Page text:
Henk van der Pol is a 30-year-term policeman, a few months off retirement. When he finds a woman’s body in Amsterdam Harbour, his detective instincts take over, even though it’s not his jurisdiction. Warned off investigating the case, Henk soon realises he can trust nobody, as his search for the killer leads him to discover the involvement of senior police officers, government corruption in the highest places, Hungarian people traffickers, and a deadly threat to his own family…
Whilst I’ve chosen ‘Just Read…’ as the standard lead in to book reviews, as a lot of the books I get through are on audio (although not this one) and a number are catching up on older, outstanding reviews (such as this one), then it’s becoming increasing regular that either ‘Just’ or ‘Read’ aren’t quite accurate. Never mind, I’m sticking with it.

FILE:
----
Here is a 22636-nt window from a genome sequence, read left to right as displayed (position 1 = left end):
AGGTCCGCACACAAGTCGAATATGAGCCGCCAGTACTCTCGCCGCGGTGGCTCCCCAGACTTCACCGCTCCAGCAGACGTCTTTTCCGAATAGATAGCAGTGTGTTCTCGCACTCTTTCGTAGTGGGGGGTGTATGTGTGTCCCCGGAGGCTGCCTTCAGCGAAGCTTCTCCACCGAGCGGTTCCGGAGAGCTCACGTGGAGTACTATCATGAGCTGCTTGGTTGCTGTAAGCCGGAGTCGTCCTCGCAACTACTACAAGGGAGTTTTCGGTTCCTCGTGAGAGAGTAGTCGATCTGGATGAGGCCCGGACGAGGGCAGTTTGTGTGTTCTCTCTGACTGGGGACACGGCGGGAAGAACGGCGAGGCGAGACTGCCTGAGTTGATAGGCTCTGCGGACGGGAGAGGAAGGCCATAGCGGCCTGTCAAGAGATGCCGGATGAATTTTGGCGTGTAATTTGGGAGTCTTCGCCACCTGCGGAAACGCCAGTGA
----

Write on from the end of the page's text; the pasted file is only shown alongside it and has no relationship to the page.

The Harbour Master is one of those novels that does a brilliant job of completely transporting you to another place; in this case, Amsterdam. There are quite a few Dutch names (places and people), and I’m sure my mental pronunciation of them is awful, but they all add to the atmosphere. Daniel skilfully describes Amsterdam and creates a sense of place, but not at the cost of story.
As noted in the book blurb above, Henk van der Pol is approaching retirement, but he’s not planning on going quietly. When you’re a grizzled detective who’s discovered a body, what else are you going to do other than poke your nose in? But it’s soon clear that there are bigger things at play here, things that put Henk’s family’s life in apparent danger.
Daniel introduces some great characters in The Harbour Master, not least Henk van der Pol, and coupled with the sense of place I mentioned earlier, creates a story with a strong realism. I’m pleased to recommend this book, and have added its sequel, Night Market, to my TBR list.